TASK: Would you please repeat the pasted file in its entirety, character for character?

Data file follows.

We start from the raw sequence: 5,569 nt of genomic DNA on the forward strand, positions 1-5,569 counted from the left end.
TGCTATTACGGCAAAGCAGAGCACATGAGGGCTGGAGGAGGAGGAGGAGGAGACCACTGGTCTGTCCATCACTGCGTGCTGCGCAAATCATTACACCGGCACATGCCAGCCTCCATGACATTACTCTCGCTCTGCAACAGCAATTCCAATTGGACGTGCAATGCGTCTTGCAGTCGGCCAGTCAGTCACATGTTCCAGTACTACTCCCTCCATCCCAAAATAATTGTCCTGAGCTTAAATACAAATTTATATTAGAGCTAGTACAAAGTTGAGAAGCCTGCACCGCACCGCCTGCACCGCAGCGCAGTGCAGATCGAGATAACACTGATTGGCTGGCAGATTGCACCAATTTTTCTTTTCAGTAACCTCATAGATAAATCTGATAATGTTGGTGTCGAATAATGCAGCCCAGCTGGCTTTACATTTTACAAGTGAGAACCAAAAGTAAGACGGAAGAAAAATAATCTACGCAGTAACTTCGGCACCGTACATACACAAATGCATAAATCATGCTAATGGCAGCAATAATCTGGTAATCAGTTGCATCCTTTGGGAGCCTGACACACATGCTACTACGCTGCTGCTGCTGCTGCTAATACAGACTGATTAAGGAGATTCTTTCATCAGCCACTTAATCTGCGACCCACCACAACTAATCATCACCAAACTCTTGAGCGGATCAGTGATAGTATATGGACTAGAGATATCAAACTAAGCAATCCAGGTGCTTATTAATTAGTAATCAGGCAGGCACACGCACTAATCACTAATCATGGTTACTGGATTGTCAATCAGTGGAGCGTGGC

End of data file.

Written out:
We start from the raw sequence: 5,569 nt of genomic DNA on the forward strand, positions 1-5,569 counted from the left end.
TGCTATTACGGCAAAGCAGAGCACATGAGGGCTGGAGGAGGAGGAGGAGGAGACCACTGGTCTGTCCATCACTGCGTGCTGCGCAAATCATTACACCGGCACATGCCAGCCTCCATGACATTACTCTCGCTCTGCAACAGCAATTCCAATTGGACGTGCAATGCGTCTTGCAGTCGGCCAGTCAGTCACATGTTCCAGTACTACTCCCTCCATCCCAAAATAATTGTCCTGAGCTTAAATACAAATTTATATTAGAGCTAGTACAAAGTTGAGAAGCCTGCACCGCACCGCCTGCACCGCAGCGCAGTGCAGATCGAGATAACACTGATTGGCTGGCAGATTGCACCAATTTTTCTTTTCAGTAACCTCATAGATAAATCTGATAATGTTGGTGTCGAATAATGCAGCCCAGCTGGCTTTACATTTTACAAGTGAGAACCAAAAGTAAGACGGAAGAAAAATAATCTACGCAGTAACTTCGGCACCGTACATACACAAATGCATAAATCATGCTAATGGCAGCAATAATCTGGTAATCAGTTGCATCCTTTGGGAGCCTGACACACATGCTACTACGCTGCTGCTGCTGCTGCTAATACAGACTGATTAAGGAGATTCTTTCATCAGCCACTTAATCTGCGACCCACCACAACTAATCATCACCAAACTCTTGAGCGGATCAGTGATAGTATATGGACTAGAGATATCAAACTAAGCAATCCAGGTGCTTATTAATTAGTAATCAGGCAGGCACACGCACTAATCACTAATCATGGTTACTGGATTGTCAATCAGTGGAGCGTGGC